<i>
<kbd>
<mark>
<q>
<rp>
<rt>
<rtc>
<ruby>
<s>
<samp>
<small>
<span>
<strong>
<sub>
<sup>
<time>
<u>
<var>
<wbr>

Image and multimedia

HTML supports various multimedia resources such as images, audio, and video.

Element Description
<area>
<audio>
<img>
<map>
<track>
<video>

Embedded content

In addition to regular multimedia content, HTML can include a variety of other content, even if it's not always easy to interact with.

Element Description
<embed>
<object>
<param>
<source>

Scripting

In order to create dynamic content and Web applications, HTML supports the use of scripting languages, most prominently JavaScript. Certain elements support this capability.

Element Description
<canvas>
<noscript>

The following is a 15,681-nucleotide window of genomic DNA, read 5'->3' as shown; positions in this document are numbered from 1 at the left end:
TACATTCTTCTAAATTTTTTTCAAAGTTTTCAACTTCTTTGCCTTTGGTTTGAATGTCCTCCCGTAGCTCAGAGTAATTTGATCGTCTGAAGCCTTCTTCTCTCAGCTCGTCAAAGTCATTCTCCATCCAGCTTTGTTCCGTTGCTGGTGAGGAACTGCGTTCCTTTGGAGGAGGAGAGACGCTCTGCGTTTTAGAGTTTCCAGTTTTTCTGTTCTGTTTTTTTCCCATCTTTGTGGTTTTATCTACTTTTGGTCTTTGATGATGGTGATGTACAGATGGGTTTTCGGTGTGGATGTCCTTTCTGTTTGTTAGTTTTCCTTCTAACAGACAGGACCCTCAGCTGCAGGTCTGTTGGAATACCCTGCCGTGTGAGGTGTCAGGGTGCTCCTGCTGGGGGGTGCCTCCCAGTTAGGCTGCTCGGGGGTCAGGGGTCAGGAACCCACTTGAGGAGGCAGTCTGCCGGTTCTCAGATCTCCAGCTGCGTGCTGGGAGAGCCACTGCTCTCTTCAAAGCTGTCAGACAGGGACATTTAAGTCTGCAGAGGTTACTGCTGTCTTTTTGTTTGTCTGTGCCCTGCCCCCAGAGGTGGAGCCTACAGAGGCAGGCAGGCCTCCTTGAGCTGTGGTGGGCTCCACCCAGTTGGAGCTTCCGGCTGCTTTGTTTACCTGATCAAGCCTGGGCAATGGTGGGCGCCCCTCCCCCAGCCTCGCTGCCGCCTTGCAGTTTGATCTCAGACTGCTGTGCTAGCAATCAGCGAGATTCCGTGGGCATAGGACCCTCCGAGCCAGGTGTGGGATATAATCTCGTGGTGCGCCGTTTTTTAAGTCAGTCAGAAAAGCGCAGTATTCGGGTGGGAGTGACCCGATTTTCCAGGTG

<script>

Demarcating edits

These elements let you provide indications that specific parts of the text have been altered.

Element Description
<del>
<ins>

Table content

The elements here are used to create and handle tabular data.

Element Description
<caption>
<col>
<colgroup>
<table>
<tbody>
<td>
<tfoot>
<th>
<thead>
<tr>

Forms

HTML provides a number of elements which can be used together to create forms which the user can fill out and submit to the Web site or application. There's a great deal of further information about this available in the HTML forms guide.

Element Description
<button>
<datalist>
<fieldset>
<form>
<input>
<label>
<legend>
<meter>
<optgroup>
<option>
<output>
<progress>
<select>
<textarea>

Interactive elements

HTML offers a selection of elements which help to create interactive user interface objects.